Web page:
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I put a transcript out in the tall grass of this video, NASA's latest Curiosity Rover Update. I also have a few more thoughts out there on the mission for anyone who wants to talk about it some more.

This video is an excellent reminder that the Curiosity mission is just now getting underway. Everything we have seen so far was done less for the sake of the science, but more to test and prepare all systems and instruments for the long term mission ahead. From launch, to alighting at Bradbury Landing, to the observation of an apparent prehistoric river bed, to the "Rocknest Campaign", Curiosity has taken us on a roller coaster ride of geeking out on highs and lows.

It looks like the science results so far come from testing, and establishing baselines for the systems. The science so far is incidental to this testing process. It has has been a shakedown cruise, during which the instruments have been carefully cleaned and prepared for use, and in which the materials handing tools have now all been tested, except the impact drill. However, the Rocknest material sampled by the instruments was chosen more for the quality of its grit than it's great potential to provide insight into the possibility of ancient Martian life. Here is how NASA Deputy Project Scientist Ashwin Vasavada described the nature of the Curiosity mission:  

the big questions in science, whether Copernicus finding that the Earth goes around the Sun, or Darwin, showing that natural selection drives biological evolution, were answers only after many measurements were taken, compared against one another and hypotheses were proposed and tested against the data. Only then can the big picture emerge and the theory get accepted.
It will be no different for Curiosity and its mission to understand the habitability of ancient Mars at Gale Crater.
That's pretty big talk, for a scientist. Certainly the work of Copernicus and Darwin were "for the history books". The work NASA scientists are doing on Mars today may yet make discoveries of such timeless stature.

Here is the full transcript of NASA's latest Curiosity Rover Update.  All errors attributed to LeftOfYou.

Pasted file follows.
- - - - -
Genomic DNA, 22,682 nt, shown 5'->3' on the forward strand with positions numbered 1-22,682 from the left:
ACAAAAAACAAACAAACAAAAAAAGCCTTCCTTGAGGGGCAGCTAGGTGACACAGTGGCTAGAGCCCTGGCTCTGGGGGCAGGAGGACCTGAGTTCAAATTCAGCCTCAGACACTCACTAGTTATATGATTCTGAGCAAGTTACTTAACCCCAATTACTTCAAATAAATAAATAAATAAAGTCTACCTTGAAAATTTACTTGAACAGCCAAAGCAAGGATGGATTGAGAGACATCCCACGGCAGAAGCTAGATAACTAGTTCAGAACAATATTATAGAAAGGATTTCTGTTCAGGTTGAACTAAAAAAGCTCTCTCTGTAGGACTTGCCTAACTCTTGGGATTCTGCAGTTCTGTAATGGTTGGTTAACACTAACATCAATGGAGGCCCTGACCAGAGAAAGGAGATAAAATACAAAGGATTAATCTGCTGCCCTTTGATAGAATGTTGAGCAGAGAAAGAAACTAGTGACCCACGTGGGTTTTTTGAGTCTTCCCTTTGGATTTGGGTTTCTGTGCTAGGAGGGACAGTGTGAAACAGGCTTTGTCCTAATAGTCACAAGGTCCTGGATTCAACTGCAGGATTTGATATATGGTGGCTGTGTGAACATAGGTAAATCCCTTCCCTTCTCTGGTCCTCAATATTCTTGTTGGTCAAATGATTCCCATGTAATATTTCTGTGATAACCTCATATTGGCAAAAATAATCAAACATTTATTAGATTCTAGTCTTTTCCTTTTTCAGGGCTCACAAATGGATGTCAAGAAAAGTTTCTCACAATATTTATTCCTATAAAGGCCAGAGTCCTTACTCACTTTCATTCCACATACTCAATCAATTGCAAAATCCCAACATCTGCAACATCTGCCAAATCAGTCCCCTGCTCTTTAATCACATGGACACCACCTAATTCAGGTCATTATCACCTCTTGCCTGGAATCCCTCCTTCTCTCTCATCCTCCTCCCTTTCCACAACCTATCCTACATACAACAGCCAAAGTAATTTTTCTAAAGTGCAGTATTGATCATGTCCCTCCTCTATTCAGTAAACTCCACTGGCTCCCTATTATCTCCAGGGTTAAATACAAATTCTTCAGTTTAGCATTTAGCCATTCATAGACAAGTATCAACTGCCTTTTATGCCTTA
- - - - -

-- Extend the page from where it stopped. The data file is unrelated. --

Hi.

I am Ashwin Vasavada, Deputy Project Scientist, Mars Science Laboratory, and this is you  Curiosity Rover Update.

It's been a momentous week for Curiosity. We've wrapped up our scientific study of Rocknest, which also means that we've completed the check-out and first scientific use of all of our instruments on the rover, and it is truly working great.

We began the Rocknest Campaign by searching for a suitable drift of sandy soil using our Mastcam color cameras. We used our ChemCam Laser and our APXS chemical sensor to do an initial chemical analysis of the soil determining whether it was similar to soils that we understand from Spirit and Opportunity and therefore safe for scooping and sending to our laboratories. We used MAHLI, our hand lens imager, to take close-up views of the soil to look at different particle sizes, shapes and colors and how they change with depth.

We then scooped up the soil and analyzed it with our X-ray diffraction instrument, that can identify minerals in soil based on their unique crystal structure. But it turned out that a good amount of the material in the soil was not crystalline. But that's no problem for our other laboratory, SAM. SAM heated up the soil in an oven and measured various gases released as the soil components broke down, such as water, carbon dioxide, oxygen and sulphur.

Not surprisingly, the results show a composition that is typical of Mars soils studied at other sites, with, perhaps, some very simple carbon containing molecules and perchlorate salts. We haven't yet seen any complex organic molecules, but sand isn't the best place to look.

Finally, it's worth remembering that the big questions in science, whether Copernicus finding that the Earth goes around the Sun, or Darwin, showing that natural selection drives biological evolution, were answers only after many measurements were taken, compared against one another and hypotheses were proposed and tested against the data. Only then can the big picture emerge and the theory get accepted.
It will be no different for Curiosity and its mission to understand the habitability of ancient Mars at Gale Crater. There won't be any single measurement or instrument that will answer everything. We are in it for the long haul.

But now we know we have a fantastic rover, a great set of tools, and a fully functional scientific payload. So let's get on exploring.  

This has been your Curiosity Rover Report.

For all of my Mars diaries and all things Mars on Daily Kos go to Kossacks on Mars

Originally posted to LeftOfYou on Mon Dec 10, 2012 at 07:29 PM PST.

Also republished by Astro Kos and SciTech.

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